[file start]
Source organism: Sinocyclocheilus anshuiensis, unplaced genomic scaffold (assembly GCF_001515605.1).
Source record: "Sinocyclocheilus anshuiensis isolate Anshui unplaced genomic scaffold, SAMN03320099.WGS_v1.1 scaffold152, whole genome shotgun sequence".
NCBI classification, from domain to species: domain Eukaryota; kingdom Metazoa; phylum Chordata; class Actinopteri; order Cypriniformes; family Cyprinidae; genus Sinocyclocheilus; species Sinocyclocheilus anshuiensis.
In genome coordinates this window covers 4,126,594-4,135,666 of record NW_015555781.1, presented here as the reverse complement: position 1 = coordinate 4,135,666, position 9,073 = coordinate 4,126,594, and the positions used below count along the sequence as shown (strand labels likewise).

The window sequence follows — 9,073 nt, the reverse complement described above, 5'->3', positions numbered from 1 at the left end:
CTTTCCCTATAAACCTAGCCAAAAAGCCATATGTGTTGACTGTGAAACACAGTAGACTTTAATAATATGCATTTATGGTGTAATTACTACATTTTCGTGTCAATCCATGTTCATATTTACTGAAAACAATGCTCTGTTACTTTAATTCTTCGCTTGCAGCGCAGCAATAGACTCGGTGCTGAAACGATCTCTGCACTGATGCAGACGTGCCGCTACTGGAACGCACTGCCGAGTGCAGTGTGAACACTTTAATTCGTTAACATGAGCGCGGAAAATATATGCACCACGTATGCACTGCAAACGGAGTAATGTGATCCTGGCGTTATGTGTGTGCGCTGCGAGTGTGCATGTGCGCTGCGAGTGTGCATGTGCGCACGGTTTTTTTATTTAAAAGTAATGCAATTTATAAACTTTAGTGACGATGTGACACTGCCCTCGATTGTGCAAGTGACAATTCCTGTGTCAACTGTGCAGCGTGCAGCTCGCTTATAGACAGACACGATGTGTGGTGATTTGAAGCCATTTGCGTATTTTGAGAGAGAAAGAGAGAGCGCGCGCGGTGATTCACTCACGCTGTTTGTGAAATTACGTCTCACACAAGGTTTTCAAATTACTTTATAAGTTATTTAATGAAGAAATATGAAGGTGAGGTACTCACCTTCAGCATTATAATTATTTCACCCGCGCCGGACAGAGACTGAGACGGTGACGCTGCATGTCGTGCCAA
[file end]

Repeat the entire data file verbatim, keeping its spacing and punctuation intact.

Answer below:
Source organism: Sinocyclocheilus anshuiensis, unplaced genomic scaffold (assembly GCF_001515605.1).
Source record: "Sinocyclocheilus anshuiensis isolate Anshui unplaced genomic scaffold, SAMN03320099.WGS_v1.1 scaffold152, whole genome shotgun sequence".
NCBI classification, from domain to species: domain Eukaryota; kingdom Metazoa; phylum Chordata; class Actinopteri; order Cypriniformes; family Cyprinidae; genus Sinocyclocheilus; species Sinocyclocheilus anshuiensis.
In genome coordinates this window covers 4,126,594-4,135,666 of record NW_015555781.1, presented here as the reverse complement: position 1 = coordinate 4,135,666, position 9,073 = coordinate 4,126,594, and the positions used below count along the sequence as shown (strand labels likewise).

The window sequence follows — 9,073 nt, the reverse complement described above, 5'->3', positions numbered from 1 at the left end:
CTTTCCCTATAAACCTAGCCAAAAAGCCATATGTGTTGACTGTGAAACACAGTAGACTTTAATAATATGCATTTATGGTGTAATTACTACATTTTCGTGTCAATCCATGTTCATATTTACTGAAAACAATGCTCTGTTACTTTAATTCTTCGCTTGCAGCGCAGCAATAGACTCGGTGCTGAAACGATCTCTGCACTGATGCAGACGTGCCGCTACTGGAACGCACTGCCGAGTGCAGTGTGAACACTTTAATTCGTTAACATGAGCGCGGAAAATATATGCACCACGTATGCACTGCAAACGGAGTAATGTGATCCTGGCGTTATGTGTGTGCGCTGCGAGTGTGCATGTGCGCTGCGAGTGTGCATGTGCGCACGGTTTTTTTATTTAAAAGTAATGCAATTTATAAACTTTAGTGACGATGTGACACTGCCCTCGATTGTGCAAGTGACAATTCCTGTGTCAACTGTGCAGCGTGCAGCTCGCTTATAGACAGACACGATGTGTGGTGATTTGAAGCCATTTGCGTATTTTGAGAGAGAAAGAGAGAGCGCGCGCGGTGATTCACTCACGCTGTTTGTGAAATTACGTCTCACACAAGGTTTTCAAATTACTTTATAAGTTATTTAATGAAGAAATATGAAGGTGAGGTACTCACCTTCAGCATTATAATTATTTCACCCGCGCCGGACAGAGACTGAGACGGTGACGCTGCATGTCGTGCCAA